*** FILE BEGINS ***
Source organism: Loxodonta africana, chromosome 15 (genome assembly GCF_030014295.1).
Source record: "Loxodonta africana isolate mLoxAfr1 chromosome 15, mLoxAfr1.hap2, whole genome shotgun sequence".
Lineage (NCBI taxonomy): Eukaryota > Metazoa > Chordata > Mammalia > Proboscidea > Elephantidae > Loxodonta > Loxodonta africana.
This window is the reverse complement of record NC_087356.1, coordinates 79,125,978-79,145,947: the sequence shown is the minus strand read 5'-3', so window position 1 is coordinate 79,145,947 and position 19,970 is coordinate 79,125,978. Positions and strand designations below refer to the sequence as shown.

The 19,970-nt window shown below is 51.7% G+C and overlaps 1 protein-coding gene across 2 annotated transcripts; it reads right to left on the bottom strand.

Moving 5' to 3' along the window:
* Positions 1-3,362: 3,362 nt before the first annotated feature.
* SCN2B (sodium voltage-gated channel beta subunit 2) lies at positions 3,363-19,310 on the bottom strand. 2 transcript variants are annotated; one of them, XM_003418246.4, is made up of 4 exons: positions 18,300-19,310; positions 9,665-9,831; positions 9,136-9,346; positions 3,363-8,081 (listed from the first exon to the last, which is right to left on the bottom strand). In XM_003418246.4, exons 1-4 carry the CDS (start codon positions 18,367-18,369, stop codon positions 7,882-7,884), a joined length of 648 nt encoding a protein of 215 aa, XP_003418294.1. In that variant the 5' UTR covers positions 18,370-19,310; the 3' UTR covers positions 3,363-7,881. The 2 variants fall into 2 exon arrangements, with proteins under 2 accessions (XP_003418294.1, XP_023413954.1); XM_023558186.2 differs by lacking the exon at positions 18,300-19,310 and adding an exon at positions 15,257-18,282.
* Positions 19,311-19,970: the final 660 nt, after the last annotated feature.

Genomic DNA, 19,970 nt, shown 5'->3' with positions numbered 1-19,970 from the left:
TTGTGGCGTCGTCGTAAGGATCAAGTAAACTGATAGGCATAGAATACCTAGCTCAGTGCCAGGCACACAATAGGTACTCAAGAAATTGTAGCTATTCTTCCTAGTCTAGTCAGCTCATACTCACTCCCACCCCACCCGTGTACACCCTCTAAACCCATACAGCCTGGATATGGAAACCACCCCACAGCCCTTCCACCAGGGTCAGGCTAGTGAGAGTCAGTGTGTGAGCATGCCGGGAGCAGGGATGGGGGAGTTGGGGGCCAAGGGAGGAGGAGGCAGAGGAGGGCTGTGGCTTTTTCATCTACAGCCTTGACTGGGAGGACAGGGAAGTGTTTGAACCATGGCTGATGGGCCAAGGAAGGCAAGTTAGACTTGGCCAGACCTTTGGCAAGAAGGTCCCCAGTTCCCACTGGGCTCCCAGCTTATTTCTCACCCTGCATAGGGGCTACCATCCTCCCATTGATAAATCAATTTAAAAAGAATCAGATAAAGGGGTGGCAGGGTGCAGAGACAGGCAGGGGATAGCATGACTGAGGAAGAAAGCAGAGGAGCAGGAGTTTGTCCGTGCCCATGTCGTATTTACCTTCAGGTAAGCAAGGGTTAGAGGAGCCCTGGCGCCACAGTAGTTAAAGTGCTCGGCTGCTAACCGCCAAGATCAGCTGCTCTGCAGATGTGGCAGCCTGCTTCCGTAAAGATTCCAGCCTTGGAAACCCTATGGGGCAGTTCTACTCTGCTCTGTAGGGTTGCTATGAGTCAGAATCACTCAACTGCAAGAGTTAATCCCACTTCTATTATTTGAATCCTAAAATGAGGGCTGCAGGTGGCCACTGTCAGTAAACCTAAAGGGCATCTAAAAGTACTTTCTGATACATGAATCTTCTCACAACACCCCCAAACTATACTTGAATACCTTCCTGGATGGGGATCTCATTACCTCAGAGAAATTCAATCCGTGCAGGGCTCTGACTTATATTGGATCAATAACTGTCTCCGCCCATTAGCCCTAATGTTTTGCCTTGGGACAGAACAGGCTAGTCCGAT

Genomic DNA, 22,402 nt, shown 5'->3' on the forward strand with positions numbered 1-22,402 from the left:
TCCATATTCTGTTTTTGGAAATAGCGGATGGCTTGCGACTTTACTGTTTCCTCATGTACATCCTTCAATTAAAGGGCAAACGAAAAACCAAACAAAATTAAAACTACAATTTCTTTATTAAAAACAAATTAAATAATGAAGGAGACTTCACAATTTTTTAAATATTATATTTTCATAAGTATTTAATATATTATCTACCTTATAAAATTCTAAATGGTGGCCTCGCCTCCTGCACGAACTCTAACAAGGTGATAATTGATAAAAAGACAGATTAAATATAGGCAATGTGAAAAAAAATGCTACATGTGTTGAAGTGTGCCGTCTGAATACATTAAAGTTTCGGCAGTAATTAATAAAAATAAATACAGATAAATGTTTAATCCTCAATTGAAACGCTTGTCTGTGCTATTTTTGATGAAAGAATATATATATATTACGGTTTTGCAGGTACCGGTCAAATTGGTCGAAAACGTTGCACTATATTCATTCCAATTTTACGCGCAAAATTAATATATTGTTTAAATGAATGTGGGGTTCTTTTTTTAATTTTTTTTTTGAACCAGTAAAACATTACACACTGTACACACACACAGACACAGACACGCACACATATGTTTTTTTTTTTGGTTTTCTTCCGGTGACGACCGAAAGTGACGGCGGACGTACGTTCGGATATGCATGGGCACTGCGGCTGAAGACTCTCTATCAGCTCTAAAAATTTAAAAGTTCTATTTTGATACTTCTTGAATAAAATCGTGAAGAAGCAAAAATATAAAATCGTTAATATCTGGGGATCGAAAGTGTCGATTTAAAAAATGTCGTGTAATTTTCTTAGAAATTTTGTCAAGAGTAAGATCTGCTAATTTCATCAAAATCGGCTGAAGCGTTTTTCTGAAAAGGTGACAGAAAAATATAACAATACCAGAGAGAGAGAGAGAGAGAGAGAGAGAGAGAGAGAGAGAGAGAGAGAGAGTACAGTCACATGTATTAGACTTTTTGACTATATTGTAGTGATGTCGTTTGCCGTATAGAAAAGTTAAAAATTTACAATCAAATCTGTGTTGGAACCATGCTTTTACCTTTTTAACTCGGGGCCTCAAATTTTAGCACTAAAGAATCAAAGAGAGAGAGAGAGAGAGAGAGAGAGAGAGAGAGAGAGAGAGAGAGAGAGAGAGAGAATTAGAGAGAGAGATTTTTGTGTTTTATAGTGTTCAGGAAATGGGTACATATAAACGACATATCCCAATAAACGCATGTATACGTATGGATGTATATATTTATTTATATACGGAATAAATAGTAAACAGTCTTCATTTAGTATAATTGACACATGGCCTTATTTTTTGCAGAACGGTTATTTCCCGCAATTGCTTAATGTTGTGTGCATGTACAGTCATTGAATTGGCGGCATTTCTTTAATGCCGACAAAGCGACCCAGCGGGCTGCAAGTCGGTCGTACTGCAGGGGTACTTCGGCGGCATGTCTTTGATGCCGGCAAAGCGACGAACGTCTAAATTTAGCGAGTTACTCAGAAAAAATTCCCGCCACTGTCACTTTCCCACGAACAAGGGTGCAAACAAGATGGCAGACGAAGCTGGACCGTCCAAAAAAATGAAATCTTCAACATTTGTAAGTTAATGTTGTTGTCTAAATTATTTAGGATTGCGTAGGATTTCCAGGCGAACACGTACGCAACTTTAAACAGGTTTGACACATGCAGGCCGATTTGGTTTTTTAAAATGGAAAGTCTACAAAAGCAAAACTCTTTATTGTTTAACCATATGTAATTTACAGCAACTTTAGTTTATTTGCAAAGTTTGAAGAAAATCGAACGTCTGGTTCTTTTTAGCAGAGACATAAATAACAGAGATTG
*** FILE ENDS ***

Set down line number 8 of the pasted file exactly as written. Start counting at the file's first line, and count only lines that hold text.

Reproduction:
* SCN2B (sodium voltage-gated channel beta subunit 2) lies at positions 3,363-19,310 on the bottom strand. 2 transcript variants are annotated; one of them, XM_003418246.4, is made up of 4 exons: positions 18,300-19,310; positions 9,665-9,831; positions 9,136-9,346; positions 3,363-8,081 (listed from the first exon to the last, which is right to left on the bottom strand). In XM_003418246.4, exons 1-4 carry the CDS (start codon positions 18,367-18,369, stop codon positions 7,882-7,884), a joined length of 648 nt encoding a protein of 215 aa, XP_003418294.1. In that variant the 5' UTR covers positions 18,370-19,310; the 3' UTR covers positions 3,363-7,881. The 2 variants fall into 2 exon arrangements, with proteins under 2 accessions (XP_003418294.1, XP_023413954.1); XM_023558186.2 differs by lacking the exon at positions 18,300-19,310 and adding an exon at positions 15,257-18,282.